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Sometimes you want some delicious and healthy but without having to spend hours in the kitchen. I often use those lovely, flavoursome salmon fillets that have been lightly smoked, adding another layer of interest to a weekday favourite. Always buy the best salmon you can afford – organic if possible but at the very least from a quality supplier. Check the skin has been properly scaled. Many supermarkets these days don’t bother to scale their fish which I find deeply irritating – no one wants a mouthful of scales and it is really very easy to do, if a little messy! The pesky little things seem to fly all over the place but if you want to eat the skin I do feel that it must be scale free.
This recipe involves roasting the veg in a spiced oil and anything will work well, particularly root vegetables and cauliflower. I love beetroot with this for the colour but you could use potato, celeriac, squash, sweet potato, carrots, cauliflower etc. A little cooking spinach wilted in at the end adds colour and an ironey burst of green leaf but is not essential. Make your tahini dressing how you like it – maybe more or less yoghurt depending on how much you live sesame (a lot, in my case).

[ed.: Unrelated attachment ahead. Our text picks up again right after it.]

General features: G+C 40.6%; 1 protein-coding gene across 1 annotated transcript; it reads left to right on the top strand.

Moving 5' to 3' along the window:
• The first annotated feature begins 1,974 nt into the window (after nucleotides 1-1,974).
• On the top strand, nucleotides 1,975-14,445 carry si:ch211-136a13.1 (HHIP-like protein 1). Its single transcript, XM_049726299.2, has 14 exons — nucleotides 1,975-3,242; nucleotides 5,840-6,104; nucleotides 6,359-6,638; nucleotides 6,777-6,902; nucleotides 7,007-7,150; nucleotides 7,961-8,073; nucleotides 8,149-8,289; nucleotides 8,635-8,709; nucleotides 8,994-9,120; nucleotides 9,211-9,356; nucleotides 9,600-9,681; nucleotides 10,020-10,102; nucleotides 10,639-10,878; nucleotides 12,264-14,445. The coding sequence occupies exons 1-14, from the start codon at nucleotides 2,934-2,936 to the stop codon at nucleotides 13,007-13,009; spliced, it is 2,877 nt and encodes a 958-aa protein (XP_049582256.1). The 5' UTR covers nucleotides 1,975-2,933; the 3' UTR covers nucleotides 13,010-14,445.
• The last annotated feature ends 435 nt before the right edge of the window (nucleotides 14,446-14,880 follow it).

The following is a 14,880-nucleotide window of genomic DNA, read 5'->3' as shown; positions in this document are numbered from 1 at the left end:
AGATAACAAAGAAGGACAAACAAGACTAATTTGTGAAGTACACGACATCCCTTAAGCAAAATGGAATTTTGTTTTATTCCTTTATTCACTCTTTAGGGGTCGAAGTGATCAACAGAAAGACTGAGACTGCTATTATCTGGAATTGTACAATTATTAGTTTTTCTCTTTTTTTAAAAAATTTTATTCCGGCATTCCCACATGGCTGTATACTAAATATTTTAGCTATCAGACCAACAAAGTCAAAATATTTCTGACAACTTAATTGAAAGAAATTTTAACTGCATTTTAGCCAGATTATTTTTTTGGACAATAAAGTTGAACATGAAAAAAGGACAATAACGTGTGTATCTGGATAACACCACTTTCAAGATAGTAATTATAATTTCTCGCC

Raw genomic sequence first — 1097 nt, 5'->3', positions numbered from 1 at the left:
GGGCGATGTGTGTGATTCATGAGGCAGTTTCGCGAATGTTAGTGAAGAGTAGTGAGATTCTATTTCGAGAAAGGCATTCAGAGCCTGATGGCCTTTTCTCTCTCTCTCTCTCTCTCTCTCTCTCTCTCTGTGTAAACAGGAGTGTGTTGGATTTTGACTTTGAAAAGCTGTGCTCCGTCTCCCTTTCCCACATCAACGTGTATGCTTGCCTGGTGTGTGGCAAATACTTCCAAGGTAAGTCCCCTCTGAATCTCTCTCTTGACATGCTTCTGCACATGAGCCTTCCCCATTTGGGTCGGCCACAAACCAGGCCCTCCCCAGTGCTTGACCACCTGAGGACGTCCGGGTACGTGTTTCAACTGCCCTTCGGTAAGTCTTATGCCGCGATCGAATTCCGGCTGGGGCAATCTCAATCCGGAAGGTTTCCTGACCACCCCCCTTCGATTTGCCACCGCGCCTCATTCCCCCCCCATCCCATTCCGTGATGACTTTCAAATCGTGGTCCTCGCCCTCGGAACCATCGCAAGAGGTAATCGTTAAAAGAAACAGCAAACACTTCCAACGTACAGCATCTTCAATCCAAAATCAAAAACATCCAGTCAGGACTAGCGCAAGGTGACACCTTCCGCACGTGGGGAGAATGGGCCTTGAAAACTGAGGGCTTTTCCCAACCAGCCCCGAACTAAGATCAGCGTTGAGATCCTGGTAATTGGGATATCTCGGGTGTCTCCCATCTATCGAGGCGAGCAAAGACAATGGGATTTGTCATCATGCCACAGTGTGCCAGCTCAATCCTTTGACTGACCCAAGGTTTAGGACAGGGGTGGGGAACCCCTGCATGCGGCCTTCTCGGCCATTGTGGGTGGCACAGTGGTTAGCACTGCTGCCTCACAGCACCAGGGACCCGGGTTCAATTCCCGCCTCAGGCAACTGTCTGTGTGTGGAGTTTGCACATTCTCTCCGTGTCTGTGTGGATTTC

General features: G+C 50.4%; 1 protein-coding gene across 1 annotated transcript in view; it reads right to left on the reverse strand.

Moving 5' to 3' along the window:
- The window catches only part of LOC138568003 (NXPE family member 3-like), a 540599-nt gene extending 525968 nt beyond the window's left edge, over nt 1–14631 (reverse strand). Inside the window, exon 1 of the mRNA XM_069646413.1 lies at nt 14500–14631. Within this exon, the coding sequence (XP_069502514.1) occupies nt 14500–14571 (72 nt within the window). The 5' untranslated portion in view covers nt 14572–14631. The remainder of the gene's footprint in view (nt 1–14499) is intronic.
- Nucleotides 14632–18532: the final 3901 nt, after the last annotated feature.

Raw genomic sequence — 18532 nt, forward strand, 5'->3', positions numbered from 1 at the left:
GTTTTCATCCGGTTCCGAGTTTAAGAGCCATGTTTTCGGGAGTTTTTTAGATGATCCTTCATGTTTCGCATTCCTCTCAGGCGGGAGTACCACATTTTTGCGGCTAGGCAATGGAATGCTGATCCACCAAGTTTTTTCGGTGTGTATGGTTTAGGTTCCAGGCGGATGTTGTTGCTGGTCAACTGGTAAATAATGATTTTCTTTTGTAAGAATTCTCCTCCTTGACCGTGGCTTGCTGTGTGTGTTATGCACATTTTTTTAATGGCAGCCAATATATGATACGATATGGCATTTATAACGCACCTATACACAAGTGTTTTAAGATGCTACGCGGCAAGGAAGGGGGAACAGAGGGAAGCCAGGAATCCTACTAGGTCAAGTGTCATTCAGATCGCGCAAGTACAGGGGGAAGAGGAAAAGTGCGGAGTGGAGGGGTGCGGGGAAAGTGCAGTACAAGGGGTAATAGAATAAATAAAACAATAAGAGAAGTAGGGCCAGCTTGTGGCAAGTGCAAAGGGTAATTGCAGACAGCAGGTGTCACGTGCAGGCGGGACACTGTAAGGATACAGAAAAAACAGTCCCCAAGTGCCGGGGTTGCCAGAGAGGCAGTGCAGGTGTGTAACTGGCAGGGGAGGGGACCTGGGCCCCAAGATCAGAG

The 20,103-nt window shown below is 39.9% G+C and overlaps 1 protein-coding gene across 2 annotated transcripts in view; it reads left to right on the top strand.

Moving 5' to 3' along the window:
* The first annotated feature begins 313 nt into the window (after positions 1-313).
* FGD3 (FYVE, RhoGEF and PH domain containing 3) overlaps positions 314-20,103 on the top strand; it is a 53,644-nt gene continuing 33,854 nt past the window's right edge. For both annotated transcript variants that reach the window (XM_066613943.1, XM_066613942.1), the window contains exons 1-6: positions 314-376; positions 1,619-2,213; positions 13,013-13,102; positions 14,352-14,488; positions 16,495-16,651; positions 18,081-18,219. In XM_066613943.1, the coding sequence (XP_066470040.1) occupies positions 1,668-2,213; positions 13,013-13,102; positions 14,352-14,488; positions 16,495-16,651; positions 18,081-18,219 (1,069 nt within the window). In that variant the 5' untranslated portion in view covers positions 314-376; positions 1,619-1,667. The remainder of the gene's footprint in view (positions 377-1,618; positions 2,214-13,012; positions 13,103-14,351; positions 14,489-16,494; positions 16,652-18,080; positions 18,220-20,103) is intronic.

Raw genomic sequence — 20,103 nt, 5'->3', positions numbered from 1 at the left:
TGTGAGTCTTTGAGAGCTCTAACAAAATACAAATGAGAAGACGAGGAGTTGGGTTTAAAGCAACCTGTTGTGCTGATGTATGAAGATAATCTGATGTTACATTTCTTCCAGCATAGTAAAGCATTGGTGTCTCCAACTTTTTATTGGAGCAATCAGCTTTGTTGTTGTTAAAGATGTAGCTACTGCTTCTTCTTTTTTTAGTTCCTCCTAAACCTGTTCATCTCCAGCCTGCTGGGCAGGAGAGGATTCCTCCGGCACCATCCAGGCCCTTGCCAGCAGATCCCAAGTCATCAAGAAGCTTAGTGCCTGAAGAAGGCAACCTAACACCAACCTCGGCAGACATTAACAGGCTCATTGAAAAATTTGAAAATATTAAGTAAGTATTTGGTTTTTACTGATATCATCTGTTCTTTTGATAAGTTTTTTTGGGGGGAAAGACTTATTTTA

For Two

2 lightly smoked salmon fillets
1 large or 2 small beetroot
Six florets cauliflower
3 medium carrot
1 teaspoon fennel seed
1 teaspoon cumin seed
1 teaspoon turmeric
1 tablespoon rapeseed oil plus a little extra for the salmon
Spinach (optional) a handful
Sea salt & black pepper
2 tablespoons tahini
1 tablespoon natural yoghurt (I use yeo valley green)
1 lemon

Pre heat the oven to 200c

Make the dressing. Combine the tahini, yoghurt and a squeeze of lemon juice. Add about two tablespoons of cold water and whisk well together. Season. It should be about the consistency of double cream.

Grind the fennel and cumin in a pestle and mortar. Put all the vegetables that you have chopped into even pieces, about 2cm diameter into a roasting pan. Sprinkle with the ground spices and the turmeric. Add one tablespoon of the oil and toss to coat. Season well and then roast in the hot oven for about twenty minutes, tossing occasionally until very tender.